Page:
Consumer group Which? has launched the second part of a campaign to get online ticketing companies to justify added costs to customers when buying tickets.
It says it has more than 37,000 people pledging their support for its Play Fair on Ticket Fees campaign.
Which? says it has named and shamed online ticket companies who it says are breaking advertising rules by not being clear about extra booking costs.
The organisation says companies need to explain what those costs are for.
Alex Neill is head of campaigns for the organisation and says they have managed to get seven ticketing companies to agree to show their costs up front, such as delivery costs.
"Our campaign is about getting the big ticket companies to not hide their fees, to show them up front, and then to justify how expensive these fees are and what they are actually for.
"Why are they so different? They can vary from nothing to up to more than a third, which is a huge variation. So we want to know what that's for."
However, other ticketing companies are not breaking the law by adding extra administration charges to tickets, such as charges for paper printing at home.
But Alex Neill says concert-goers are telling them that they're fed up with paying more.
"It's something that people have told us they're really fed up about," he said. "That's what we're saying to the companies, you need to explain what these fees are for.
"There's nothing in the rules, but that's what we're campaigning for, this isn't fair and people are fed up with it."
The first part of the Which? campaign took place in October and November, when researchers found varying prices for the same events on different ticketing websites.
The research uncovered that a £25 ticket to see comic Jimmy Carr incurred extra fees of £9.50.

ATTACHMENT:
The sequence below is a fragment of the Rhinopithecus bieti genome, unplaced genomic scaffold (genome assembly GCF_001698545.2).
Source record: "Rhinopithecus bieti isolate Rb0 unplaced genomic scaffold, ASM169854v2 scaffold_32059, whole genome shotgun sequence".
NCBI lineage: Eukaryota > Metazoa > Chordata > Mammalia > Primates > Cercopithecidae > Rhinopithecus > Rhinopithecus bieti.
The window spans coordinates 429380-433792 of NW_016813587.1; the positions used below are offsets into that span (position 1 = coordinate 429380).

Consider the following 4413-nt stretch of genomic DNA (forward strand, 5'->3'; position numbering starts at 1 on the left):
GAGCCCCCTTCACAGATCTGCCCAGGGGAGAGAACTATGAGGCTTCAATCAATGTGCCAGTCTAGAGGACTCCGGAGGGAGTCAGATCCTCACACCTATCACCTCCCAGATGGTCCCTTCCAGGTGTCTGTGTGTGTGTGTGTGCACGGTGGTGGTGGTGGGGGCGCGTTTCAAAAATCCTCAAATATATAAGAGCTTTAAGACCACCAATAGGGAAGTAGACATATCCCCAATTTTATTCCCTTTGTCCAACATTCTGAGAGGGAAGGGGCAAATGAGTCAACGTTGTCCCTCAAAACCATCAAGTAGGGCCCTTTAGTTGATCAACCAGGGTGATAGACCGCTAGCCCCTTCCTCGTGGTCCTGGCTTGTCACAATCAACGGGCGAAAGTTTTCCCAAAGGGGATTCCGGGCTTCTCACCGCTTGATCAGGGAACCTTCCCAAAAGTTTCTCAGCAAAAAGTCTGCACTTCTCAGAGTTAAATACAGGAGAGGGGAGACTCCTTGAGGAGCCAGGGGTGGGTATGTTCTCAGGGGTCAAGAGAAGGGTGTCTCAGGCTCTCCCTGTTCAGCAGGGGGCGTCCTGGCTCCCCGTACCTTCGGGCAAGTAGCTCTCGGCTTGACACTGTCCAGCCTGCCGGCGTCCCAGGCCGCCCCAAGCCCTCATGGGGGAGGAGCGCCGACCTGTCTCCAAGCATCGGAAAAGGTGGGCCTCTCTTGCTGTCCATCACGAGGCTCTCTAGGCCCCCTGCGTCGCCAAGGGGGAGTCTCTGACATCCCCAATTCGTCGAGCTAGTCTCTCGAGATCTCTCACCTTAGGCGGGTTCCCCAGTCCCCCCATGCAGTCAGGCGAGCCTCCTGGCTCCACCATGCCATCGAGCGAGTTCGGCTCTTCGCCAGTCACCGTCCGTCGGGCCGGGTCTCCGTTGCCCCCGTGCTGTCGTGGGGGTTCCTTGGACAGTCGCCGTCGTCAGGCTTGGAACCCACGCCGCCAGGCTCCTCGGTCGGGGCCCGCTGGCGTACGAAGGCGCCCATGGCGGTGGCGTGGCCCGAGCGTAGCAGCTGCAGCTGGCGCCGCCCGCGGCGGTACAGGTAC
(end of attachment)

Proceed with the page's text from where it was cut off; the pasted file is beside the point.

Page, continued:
Jenny Willott, minister for employment relations and consumer affairs in the department for business, innovation and skills and women, says ticketing companies need to more open about their fees.
"Hidden charges when buying tickets online need to come to an end," she said.
"Not only are they unfair for the customer, but they also damage the reputation of businesses.
"The sector has made some progress on this with more transparency about what the final price will be and I welcome Which? efforts to help highlight this issue.
"We want to make sure people can compare prices across the board so they can see if they're getting a bad deal and if so choose to take their business elsewhere."
In a statement Ticketmaster said: "Ticketmaster is driven by what real fans want; a safe, convenient way to purchase tickets to the events they love.
"Our investment in our people, UK call centres and state of the art technology make that all possible.
"Ticketmaster constantly reviews its fees and processes to ensure that they adhere to the current legislation, employ the latest technology, respond to changes in the market and meet our clients' and customers' preferences.
"However, for Which? to suggest that we have made changes as a result of their report is at best misleading and as a matter of fact not true."
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